The problem you are describing is common with metal roof buildings in climates with high or mixed humidity with temperatures low enough to reach dew point.
As the air inside the building is heated it rises, carrying moisture with it. When the warm moist air reaches the ceiling it easily passes through the fibrous insulation material allowing it to reach the underside of the metal roof. If it is cold outside the metal roofing is also cold so the moisture in the warm air condenses on the underside of the metal roofing. The higher the moisture content the greater the condensation potential.
You have several options to stop/reduce this problem in the future.
- First you could reduce the moisture content in the air. You didn't indicate how you used the building so this may not be practical.
- Second, you could increase the insulation and add a moisture barrier to prevent warm moist air from passing through the insulation.
- Third, you could move the insulation from contact with the metal roof, create a roof ventilation system and reinsulate with material that is a vapor barrier (closed cell or foam board foam).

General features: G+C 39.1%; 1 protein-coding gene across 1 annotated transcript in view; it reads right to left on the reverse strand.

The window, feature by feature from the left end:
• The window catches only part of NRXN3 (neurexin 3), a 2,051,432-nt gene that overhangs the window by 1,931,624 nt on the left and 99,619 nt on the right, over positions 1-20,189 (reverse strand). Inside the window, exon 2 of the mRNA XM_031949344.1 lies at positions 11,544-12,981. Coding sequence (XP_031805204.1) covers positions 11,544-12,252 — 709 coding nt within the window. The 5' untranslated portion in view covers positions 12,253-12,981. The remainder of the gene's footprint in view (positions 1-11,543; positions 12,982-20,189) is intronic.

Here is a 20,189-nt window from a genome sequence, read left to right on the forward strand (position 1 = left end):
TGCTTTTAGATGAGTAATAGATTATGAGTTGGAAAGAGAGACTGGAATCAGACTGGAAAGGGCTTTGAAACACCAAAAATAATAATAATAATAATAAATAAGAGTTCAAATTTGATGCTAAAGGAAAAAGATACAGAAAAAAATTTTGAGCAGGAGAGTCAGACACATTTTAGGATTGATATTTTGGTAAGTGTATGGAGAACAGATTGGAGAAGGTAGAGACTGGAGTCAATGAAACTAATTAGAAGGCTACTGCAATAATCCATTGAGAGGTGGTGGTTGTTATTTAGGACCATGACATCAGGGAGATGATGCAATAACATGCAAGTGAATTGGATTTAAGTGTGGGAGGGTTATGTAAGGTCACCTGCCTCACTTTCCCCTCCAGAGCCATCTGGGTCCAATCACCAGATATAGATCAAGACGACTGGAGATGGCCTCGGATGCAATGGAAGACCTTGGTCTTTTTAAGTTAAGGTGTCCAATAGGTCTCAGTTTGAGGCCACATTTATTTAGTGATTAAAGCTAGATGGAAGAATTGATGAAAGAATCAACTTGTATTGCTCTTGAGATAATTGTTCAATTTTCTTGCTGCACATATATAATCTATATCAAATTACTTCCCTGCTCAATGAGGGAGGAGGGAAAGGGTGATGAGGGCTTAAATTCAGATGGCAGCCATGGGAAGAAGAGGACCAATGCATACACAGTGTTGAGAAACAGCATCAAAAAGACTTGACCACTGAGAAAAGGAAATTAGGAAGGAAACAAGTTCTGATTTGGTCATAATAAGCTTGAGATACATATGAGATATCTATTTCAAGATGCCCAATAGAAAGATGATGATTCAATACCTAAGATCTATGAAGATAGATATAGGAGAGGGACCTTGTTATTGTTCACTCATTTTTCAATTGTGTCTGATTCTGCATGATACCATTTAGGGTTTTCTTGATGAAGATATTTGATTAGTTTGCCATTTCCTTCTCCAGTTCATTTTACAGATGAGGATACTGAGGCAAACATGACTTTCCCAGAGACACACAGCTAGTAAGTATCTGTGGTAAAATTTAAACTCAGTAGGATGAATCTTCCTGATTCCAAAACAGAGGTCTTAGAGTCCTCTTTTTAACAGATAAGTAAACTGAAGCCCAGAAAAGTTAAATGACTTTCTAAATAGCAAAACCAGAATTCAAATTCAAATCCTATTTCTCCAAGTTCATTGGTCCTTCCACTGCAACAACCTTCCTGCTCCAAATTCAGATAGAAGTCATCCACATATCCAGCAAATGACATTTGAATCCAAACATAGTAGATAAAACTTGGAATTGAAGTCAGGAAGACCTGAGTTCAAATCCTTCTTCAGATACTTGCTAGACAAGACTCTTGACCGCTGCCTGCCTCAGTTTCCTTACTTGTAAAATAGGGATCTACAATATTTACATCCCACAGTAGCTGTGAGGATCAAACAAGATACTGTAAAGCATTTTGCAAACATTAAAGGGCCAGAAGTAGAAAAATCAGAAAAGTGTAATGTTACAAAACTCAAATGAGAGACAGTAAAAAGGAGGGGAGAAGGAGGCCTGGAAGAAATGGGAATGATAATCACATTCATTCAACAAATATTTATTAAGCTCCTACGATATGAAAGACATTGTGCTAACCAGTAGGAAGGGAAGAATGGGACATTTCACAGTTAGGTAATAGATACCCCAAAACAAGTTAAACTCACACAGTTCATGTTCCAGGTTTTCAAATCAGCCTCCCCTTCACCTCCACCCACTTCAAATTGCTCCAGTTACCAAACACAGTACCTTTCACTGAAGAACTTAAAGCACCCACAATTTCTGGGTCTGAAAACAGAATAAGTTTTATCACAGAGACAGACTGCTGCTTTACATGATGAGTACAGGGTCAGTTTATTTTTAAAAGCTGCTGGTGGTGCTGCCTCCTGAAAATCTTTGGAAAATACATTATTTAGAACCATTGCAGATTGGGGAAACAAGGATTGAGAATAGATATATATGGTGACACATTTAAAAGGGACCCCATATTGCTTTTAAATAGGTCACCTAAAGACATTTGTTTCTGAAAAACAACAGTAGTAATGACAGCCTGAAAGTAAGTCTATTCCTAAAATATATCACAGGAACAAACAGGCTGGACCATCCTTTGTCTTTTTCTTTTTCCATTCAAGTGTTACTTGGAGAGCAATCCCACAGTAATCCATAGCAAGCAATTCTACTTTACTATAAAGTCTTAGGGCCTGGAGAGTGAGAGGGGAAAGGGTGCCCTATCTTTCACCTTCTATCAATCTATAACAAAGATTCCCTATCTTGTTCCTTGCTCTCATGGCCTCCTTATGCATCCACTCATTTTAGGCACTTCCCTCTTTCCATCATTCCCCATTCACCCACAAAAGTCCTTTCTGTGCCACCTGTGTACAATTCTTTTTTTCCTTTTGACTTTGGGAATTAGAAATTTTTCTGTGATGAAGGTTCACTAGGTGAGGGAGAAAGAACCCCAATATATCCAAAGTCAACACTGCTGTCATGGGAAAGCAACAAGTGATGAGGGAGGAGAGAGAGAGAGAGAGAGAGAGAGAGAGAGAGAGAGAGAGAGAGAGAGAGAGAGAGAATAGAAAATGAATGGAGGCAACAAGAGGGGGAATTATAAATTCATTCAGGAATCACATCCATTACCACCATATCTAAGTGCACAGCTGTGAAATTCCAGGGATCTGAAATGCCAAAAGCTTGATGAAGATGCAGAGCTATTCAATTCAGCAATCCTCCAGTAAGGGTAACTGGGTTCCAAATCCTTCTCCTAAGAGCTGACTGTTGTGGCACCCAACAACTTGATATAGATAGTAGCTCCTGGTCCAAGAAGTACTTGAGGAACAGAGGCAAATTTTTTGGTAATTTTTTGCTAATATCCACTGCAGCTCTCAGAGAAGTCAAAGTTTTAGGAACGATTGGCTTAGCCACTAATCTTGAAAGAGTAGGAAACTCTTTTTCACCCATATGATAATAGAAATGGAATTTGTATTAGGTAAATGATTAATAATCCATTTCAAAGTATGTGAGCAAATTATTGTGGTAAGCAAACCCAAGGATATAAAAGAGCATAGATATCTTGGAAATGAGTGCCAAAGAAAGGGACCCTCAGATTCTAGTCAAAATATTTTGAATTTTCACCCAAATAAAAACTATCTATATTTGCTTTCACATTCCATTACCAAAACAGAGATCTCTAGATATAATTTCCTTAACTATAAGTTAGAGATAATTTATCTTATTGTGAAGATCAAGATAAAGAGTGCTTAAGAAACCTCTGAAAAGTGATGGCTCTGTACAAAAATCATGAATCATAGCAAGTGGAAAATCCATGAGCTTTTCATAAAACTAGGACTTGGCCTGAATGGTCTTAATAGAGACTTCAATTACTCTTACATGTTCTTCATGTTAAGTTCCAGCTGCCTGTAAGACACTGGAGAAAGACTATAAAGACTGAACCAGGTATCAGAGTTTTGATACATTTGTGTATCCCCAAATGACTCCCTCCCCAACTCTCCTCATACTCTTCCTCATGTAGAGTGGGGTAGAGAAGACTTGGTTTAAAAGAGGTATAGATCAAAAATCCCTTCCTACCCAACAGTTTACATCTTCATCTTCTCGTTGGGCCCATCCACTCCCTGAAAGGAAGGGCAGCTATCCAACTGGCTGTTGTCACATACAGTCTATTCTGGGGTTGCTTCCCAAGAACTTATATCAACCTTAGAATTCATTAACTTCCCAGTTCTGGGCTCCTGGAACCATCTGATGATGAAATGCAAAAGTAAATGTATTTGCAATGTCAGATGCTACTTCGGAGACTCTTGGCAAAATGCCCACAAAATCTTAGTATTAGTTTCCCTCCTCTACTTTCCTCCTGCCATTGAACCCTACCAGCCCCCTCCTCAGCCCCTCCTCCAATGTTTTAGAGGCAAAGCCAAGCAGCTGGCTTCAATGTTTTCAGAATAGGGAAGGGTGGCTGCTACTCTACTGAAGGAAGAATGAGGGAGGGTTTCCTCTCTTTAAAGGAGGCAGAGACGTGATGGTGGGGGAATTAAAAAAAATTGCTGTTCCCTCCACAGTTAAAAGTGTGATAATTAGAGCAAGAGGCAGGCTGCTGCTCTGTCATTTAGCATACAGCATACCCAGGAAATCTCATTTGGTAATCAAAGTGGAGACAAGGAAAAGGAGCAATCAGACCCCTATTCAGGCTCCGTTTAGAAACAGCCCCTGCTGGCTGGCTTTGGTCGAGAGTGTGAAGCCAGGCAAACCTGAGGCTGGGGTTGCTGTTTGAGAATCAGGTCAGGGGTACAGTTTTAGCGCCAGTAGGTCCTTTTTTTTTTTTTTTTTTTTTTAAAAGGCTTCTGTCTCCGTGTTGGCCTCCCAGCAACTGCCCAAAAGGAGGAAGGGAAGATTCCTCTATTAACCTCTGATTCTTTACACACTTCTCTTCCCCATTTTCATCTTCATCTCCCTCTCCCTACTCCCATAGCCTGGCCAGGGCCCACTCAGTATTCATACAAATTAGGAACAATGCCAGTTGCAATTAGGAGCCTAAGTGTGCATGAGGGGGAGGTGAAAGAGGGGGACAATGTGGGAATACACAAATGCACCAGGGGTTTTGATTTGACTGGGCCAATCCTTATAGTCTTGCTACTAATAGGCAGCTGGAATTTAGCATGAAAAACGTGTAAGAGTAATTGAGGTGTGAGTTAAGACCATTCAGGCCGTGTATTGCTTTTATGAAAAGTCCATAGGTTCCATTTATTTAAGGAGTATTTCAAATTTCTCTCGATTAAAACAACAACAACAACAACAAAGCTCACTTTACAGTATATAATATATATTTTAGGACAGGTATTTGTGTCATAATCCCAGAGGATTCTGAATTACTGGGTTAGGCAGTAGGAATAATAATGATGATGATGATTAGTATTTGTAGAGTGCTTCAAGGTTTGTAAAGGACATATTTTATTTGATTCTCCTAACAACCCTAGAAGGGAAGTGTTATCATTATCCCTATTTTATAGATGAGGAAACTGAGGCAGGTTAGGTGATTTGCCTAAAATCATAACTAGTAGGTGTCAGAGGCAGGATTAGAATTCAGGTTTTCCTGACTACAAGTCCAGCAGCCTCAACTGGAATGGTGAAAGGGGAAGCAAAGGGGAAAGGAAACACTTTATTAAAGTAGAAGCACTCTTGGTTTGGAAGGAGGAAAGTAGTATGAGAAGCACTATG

- Another option might be to add insulation to the top side of the metal roofing. Placing foam insulation on the roof would prevent the metal roofing from reaching dew point on the interior.
This option only makes sense if the roof is older or if the condensation problem is causing water damage to the structure or personal storage items in the building.
If you want to leave the roof in its current condition you could opt to have the old insulation removed and replaced with closed-cell, spray -applied foam insulation 3 - 4 inches thick. Closed cell insulation prevents moisture from reaching the underside of the roof deck and (at) 4-inches thick should prevent the insulation from reaching dew point.